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Desirable Diversion

Brian M. Afuang
November 5, 2018        |

Creative Writing

Manila Fountain Pen Show proves to be the “write” spot in which to get one’s pen fix

THEY saw, they came, they shopped. Or gawked at stuff, mingled with kindred souls, took part in workshops — they had a good time, in other words.

“They,” of course, refers to the throng of collectors, connoisseurs and even just the plain curious who went to the first Manila Fountain Pen Show, held on October 27 at a meeting room in SM Aura, and organized by Fountain Pen Network-Philippines.

The event gathered in one venue some top global brands (Cross, Faber-Castell Lamy, Parker, Montblanc) and mixed this in with artisanal ones (like Singapore’s Straits Pens and the Philippines’ Kasama) and a smattering of limited-edition and vintage pieces. Adding variety are the writing-related wares — pens, paper, ink, etc. — offered by Everything Calligraphy, Noteworthy by NBS, PenGrafik and Scribe.

A selection of products and services supporting pen passion was also available. Gav ’n Sav sold its pen wraps. Beside its booth was Shibui, which offered leather pen cases and other items. At the other side of the hall was Troublemaker Inks, which mixed some ink for those inclined toward bespoke scribbling. Drawing the discerning crowd were Guia’s Vintage Pen Corner, JP’s Pen Spa and John Lim’s nib work services.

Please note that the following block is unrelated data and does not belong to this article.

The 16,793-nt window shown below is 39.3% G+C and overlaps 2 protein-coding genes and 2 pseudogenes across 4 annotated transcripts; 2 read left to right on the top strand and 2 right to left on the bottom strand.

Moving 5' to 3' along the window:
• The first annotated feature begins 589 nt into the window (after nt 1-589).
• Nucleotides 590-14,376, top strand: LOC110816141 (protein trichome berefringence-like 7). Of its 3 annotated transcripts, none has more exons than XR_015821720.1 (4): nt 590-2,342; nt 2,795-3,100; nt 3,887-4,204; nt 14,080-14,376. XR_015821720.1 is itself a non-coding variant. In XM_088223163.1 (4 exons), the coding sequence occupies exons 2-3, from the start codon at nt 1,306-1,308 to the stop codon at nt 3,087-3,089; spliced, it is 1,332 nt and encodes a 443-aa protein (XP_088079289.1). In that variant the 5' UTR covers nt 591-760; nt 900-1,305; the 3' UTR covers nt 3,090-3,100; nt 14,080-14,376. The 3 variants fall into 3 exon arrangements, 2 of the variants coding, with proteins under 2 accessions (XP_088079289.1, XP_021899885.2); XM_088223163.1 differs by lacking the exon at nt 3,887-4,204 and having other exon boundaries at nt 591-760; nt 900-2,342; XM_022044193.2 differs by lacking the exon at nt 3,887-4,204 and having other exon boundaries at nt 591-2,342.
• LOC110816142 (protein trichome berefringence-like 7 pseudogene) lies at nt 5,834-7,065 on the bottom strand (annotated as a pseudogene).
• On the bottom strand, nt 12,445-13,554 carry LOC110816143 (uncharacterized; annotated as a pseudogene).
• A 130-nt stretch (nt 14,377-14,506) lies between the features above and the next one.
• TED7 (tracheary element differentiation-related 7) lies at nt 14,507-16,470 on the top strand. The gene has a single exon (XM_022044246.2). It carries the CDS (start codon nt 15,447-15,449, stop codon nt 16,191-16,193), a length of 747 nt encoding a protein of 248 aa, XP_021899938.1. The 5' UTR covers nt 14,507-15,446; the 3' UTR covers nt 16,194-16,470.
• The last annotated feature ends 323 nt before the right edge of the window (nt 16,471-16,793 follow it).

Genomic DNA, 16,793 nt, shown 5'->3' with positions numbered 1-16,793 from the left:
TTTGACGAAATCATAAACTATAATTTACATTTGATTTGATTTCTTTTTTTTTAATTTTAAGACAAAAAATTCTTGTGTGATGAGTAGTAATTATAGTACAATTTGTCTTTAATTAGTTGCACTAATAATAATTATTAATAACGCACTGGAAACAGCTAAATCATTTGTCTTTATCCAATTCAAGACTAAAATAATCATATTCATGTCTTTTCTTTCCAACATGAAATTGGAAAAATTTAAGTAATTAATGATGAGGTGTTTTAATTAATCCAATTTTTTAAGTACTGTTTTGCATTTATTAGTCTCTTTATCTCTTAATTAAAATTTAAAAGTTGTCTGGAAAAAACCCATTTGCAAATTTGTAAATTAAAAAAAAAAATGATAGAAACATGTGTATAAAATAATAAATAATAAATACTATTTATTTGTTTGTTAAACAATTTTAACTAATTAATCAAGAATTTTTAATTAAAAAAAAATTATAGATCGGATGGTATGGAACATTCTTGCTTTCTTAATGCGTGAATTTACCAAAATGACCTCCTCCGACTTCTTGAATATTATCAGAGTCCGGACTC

And then there were the packed lectures, discussions and workshops. In the morning, held on an enclosed portion of the hall was a workshop on calligraphy using fountain pens.

This was followed in the afternoon by a session on making a leather pen sleeve. Organized by Calibre, the workshop gave participants an introductory lesson on leather craft, thanks to Joy Villaflor, a sought-after maker of hand-crafted leather goods. And because all materials were provided by Calibre, those who took part were able to take home the pen sleeves they themselves made.

Following the lead of the D.C. Supershow, London’s Writing Equipment Society Show, Madrid Pen Show and the first Tokyo International Pen Show, the first Manila Fountain Pen Show was an unequivocal success. And that’s something you can write in ink.